“I want to make sure New Mexico is getting its fair share of revenue from the industry,” he said. “New Mexicans deserve their fair share, that means our workers, our small businesses and those royalty rates that they’re paying to our state and federal government, they need to match what the CEOs and what shareholders are profiting off.
“We can protect our environment and make sure that oil and gas CEOs and the corporation aren’t able to buy this congressional seat to continue to enrich themselves.”
Protecting the environment and the people of New Mexico, Vasquez said, could also mean scrutinizing other industries like the nuclear sector, as Holtec International proposed building a facility near Carlsbad and Hobbs designed to temporarily hold spent nuclear fuel rods.
The project was supported by local city and county governments in the southeast but was opposed publicly by state leaders and New Mexico’s Democrat congresspeople along with a similar proposal in Andrews, Texas that faced opposition from lawmakers of both parties in that state.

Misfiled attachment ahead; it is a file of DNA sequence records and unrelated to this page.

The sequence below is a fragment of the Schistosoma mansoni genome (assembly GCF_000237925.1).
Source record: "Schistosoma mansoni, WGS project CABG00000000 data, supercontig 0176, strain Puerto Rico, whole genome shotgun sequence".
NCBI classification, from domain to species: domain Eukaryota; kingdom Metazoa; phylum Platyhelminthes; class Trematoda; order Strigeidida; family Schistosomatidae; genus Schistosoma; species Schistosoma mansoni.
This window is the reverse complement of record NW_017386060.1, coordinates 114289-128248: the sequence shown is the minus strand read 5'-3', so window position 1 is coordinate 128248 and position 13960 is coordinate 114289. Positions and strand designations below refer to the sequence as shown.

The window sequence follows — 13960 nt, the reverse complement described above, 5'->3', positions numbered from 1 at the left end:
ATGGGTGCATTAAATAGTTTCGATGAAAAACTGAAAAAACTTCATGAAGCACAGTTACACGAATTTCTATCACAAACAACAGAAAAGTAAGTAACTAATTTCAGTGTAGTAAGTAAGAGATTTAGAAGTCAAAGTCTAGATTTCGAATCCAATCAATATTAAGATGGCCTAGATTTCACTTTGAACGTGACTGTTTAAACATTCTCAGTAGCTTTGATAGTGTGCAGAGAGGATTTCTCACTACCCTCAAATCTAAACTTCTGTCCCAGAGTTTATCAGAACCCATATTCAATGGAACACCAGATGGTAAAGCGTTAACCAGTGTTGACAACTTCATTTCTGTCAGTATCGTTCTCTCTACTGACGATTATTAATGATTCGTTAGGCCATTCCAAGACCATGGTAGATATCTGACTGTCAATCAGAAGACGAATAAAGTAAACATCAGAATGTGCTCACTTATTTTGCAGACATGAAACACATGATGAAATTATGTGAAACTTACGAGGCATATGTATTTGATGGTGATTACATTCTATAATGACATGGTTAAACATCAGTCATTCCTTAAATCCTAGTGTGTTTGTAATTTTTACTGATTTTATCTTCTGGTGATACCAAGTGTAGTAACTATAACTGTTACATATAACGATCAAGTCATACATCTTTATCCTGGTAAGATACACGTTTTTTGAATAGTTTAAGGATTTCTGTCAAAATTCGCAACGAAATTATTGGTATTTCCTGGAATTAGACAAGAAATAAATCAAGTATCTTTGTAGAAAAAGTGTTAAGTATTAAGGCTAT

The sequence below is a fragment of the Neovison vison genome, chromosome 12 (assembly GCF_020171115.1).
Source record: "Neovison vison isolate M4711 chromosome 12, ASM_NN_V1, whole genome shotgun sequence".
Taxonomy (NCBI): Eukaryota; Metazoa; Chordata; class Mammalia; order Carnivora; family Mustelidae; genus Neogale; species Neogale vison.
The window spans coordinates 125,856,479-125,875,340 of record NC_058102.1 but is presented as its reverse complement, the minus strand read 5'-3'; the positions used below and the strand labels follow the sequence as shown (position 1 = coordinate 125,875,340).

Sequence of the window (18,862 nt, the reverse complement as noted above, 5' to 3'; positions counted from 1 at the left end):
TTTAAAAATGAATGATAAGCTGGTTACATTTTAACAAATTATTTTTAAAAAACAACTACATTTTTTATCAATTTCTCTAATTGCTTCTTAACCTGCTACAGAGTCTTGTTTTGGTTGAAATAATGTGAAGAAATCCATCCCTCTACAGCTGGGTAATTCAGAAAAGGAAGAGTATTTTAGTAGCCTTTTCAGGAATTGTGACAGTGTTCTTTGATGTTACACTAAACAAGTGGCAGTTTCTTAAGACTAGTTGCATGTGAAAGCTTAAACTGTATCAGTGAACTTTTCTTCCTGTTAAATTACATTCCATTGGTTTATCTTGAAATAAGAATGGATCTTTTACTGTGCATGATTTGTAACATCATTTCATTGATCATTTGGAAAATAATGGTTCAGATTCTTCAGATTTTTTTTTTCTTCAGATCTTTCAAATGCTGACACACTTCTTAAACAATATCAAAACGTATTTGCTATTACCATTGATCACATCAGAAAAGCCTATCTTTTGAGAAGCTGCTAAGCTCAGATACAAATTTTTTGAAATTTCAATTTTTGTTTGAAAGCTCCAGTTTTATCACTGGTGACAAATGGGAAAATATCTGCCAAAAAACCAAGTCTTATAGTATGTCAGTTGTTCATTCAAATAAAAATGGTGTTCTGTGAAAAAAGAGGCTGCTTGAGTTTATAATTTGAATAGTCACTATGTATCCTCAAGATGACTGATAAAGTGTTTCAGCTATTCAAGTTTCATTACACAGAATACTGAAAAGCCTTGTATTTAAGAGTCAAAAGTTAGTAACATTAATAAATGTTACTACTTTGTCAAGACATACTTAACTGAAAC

Opponents worried that since the U.S. does not have a permanent repository for this waste, the Holtec site could hold it forever despite not being designed to do so.
Herrell, in a recent interview with the Current-Argus was hesitant to support the Holtec project herself amid the bipartisan opposition.
Vasquez was more definite in his own criticism and was on the Las Cruces City Council when it rejected a resolution to support the project in 2018, and pointed to the state’s history in the nuclear industry and reportedly severe health impacts from radiation mining in the northern region and nuclear weapons testing in south-central New Mexico at the Trinity Test Site.
“I think about this not being a temporary and that this would essentially become the permanent home for high-level radioactive waste from al across the country,” he said. “I’m not sure that we want to do that in New Mexico.
“I don’t think we want to continue on this trajectory of being a nuclear waste dumping ground.”
Adrian Hedden can be reached at 575-628-5516, [email protected] or @AdrianHedden on Twitter.